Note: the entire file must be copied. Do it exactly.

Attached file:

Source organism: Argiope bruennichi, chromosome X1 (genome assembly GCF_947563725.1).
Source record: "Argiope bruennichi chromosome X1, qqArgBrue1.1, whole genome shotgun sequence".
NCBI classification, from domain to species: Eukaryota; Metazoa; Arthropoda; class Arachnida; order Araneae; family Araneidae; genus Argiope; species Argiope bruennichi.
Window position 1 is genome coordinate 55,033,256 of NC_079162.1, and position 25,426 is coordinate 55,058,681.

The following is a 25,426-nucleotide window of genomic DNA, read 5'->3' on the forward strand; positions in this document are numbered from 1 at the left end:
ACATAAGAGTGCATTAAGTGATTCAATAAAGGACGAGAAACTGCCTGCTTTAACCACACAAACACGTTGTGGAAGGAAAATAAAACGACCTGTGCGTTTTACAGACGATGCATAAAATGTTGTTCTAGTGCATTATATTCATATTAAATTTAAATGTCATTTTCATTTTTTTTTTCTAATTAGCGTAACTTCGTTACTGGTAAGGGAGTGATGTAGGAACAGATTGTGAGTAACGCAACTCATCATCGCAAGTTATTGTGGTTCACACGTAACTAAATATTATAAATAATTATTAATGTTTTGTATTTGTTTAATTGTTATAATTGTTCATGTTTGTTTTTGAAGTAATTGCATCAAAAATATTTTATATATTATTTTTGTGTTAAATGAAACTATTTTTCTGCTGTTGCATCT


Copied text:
Source organism: Argiope bruennichi, chromosome X1 (genome assembly GCF_947563725.1).
Source record: "Argiope bruennichi chromosome X1, qqArgBrue1.1, whole genome shotgun sequence".
NCBI classification, from domain to species: Eukaryota; Metazoa; Arthropoda; class Arachnida; order Araneae; family Araneidae; genus Argiope; species Argiope bruennichi.
Window position 1 is genome coordinate 55,033,256 of NC_079162.1, and position 25,426 is coordinate 55,058,681.

The following is a 25,426-nucleotide window of genomic DNA, read 5'->3' on the forward strand; positions in this document are numbered from 1 at the left end:
ACATAAGAGTGCATTAAGTGATTCAATAAAGGACGAGAAACTGCCTGCTTTAACCACACAAACACGTTGTGGAAGGAAAATAAAACGACCTGTGCGTTTTACAGACGATGCATAAAATGTTGTTCTAGTGCATTATATTCATATTAAATTTAAATGTCATTTTCATTTTTTTTTTCTAATTAGCGTAACTTCGTTACTGGTAAGGGAGTGATGTAGGAACAGATTGTGAGTAACGCAACTCATCATCGCAAGTTATTGTGGTTCACACGTAACTAAATATTATAAATAATTATTAATGTTTTGTATTTGTTTAATTGTTATAATTGTTCATGTTTGTTTTTGAAGTAATTGCATCAAAAATATTTTATATATTATTTTTGTGTTAAATGAAACTATTTTTCTGCTGTTGCATCT